Groningen Journal of International Law

International Law Under Construction

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The Dichotomy Between European Union Law and International Law: Responses to the Achmea Judgment of the European Court of Justice

Cees Verburg |

In March 2018 the Court of Justice of the European Union (CJEU) ruled in a preliminary procedure that the investor-State arbitration clause contained in the Netherlands-Slovakia Bilateral Investment Treaty (BIT) was incompatible with primary European Union (EU) law. Due to the language employed by the CJEU, this ruling casts doubt over investor-State arbitration clauses in nearly 200 existing BITs concluded between EU Member States as well as the intra-EU applicability of the arbitration clause of the multilateral Energy Charter Treaty (ECT) to which the EU itself is a Contracting Party.

In a blog post written a week after the judgment I argued that one should not expect that international arbitration tribunals constituted under the existing intra-EU investment treaties will suddenly decline jurisdiction because of the CJEU judgment. This blogpost aims at providing an overview of the subsequent developments in relation to the above–mentioned Achmea judgment and the consequences that this judgment entails for intra-EU investor-State arbitration on the basis of investment treaties.

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International Arbitration & the Remedy Gap for Victims of Business-Related Human Rights Abuses

 Prof. Katerina Yiannibas |

In a legal utopia, every jurisdiction in the world could boast of efficient and affordable access to justice that would provide appropriate remedy to victims of human rights abuses. There would be equal protection and enforcement of international human rights, responsible cross-border business conduct, fair and unbiased adjudicative processes with effective assistance of counsel, and never any reprisals against victims or their defenders. Regrettably, this is not the world we live in. The contemporary legal reality instead evidences widespread legal and practical barriers to access remedy for victims of business-related human rights abuses.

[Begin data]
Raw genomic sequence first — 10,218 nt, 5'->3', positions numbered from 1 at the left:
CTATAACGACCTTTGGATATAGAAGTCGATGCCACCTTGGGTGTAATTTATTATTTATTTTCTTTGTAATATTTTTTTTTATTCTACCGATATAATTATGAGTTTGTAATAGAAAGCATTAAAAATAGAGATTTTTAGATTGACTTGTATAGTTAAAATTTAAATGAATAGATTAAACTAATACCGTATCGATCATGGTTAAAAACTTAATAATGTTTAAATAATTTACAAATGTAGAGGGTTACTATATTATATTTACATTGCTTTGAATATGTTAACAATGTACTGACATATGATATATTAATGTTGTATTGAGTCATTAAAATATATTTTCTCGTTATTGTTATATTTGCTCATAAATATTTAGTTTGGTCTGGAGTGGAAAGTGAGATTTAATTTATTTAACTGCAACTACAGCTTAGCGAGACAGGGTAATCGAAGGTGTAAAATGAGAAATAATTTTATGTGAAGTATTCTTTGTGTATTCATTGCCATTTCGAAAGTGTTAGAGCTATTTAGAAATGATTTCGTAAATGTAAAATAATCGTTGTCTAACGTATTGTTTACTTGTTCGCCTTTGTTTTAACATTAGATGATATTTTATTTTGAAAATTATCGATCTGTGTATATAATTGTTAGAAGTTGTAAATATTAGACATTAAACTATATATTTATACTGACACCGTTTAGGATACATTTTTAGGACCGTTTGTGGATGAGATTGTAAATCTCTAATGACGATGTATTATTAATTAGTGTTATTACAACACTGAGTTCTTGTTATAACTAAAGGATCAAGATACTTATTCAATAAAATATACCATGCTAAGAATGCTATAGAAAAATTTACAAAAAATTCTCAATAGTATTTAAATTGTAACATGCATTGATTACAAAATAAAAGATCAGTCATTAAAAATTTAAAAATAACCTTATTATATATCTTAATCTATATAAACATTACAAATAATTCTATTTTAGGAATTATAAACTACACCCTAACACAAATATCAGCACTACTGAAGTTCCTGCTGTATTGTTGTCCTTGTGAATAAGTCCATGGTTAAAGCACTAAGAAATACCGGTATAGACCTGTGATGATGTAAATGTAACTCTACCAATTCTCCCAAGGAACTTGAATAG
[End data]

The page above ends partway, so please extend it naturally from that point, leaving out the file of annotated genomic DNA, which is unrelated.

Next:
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The Mauritius Convention’s Entry Into Force: High Hopes with Little Impact?

By Erica Duffy, University of

There is a current trend in investor-State dispute settlement (ISDS) towards ensuring more transparent and open proceedings. This development is a direct response to the backlash in recent years from civil society, who often considers investment arbitration to lack legitimacy. One such initiative to increase transparency in ISDS are the UNCITRAL Rules on Transparency, which were adopted in order to provide for a straightforward mechanism for States to apply consistent standards in investor-State proceedings. The UN Convention on Transparency in Treaty-based Investor-State Arbitration (“The Mauritius Convention on Transparency”) will soon enter into force. The Convention makes the UNCITRAL rules compulsory for BITs and trade agreements with investment chapters that have been concluded in the past, thus, having the potential to simultaneously amend thousands of international investment agreements. In the first two years of its existence very few countries seem willing to ratify or even sign the Convention.  Continue reading